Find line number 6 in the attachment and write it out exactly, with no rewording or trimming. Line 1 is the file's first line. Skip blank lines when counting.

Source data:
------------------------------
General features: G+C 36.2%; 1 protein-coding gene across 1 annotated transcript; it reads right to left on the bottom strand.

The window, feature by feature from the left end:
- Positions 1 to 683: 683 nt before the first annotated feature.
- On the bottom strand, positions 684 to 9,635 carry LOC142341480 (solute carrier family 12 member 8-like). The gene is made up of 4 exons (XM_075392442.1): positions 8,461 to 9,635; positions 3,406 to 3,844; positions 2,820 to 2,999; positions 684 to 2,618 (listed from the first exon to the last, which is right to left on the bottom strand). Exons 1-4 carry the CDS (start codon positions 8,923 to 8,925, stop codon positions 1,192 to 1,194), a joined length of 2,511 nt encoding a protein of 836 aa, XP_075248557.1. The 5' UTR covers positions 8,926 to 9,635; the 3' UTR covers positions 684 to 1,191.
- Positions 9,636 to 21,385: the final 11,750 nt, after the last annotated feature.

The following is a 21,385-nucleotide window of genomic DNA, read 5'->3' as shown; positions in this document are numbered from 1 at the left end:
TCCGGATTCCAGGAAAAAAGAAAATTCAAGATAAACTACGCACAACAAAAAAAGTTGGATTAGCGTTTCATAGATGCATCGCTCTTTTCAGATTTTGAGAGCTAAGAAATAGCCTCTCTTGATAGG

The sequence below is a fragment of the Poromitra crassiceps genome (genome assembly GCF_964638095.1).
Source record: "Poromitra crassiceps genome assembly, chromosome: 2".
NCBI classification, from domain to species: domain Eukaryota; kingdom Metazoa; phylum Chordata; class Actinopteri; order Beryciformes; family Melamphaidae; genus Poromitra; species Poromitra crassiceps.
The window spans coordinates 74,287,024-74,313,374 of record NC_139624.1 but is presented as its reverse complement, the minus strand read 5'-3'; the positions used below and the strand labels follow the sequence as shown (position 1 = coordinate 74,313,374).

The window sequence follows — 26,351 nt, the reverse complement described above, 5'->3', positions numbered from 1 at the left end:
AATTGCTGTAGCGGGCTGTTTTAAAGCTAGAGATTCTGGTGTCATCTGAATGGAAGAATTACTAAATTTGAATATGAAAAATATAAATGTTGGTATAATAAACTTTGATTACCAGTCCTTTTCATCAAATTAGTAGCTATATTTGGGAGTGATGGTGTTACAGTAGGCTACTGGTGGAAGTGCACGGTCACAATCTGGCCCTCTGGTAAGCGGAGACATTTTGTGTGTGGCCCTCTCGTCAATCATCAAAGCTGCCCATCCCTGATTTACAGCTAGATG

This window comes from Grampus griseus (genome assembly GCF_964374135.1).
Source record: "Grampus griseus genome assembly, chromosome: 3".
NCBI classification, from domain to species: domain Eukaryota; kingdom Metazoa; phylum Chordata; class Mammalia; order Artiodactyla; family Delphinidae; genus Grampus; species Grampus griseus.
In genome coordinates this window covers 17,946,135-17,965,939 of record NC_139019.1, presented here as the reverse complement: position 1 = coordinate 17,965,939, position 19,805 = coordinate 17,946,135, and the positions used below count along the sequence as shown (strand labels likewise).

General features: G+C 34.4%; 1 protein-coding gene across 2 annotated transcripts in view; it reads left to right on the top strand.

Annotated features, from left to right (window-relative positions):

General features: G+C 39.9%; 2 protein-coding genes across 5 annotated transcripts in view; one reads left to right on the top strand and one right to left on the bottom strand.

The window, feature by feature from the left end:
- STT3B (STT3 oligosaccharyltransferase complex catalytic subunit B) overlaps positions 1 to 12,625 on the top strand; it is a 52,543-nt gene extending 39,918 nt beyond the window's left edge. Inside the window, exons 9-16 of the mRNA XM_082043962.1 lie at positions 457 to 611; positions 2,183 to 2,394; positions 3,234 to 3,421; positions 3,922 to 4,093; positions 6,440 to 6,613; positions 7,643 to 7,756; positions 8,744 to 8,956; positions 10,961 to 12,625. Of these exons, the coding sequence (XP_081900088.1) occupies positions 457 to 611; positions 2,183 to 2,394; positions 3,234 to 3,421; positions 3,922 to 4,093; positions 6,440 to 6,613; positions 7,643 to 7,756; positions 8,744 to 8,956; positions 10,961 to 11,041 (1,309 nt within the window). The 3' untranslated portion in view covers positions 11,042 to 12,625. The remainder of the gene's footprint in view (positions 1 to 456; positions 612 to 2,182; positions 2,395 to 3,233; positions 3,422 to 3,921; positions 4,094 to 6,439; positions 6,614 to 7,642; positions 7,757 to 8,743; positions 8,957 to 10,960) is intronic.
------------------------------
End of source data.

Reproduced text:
The following is a 21,385-nucleotide window of genomic DNA, read 5'->3' as shown; positions in this document are numbered from 1 at the left end: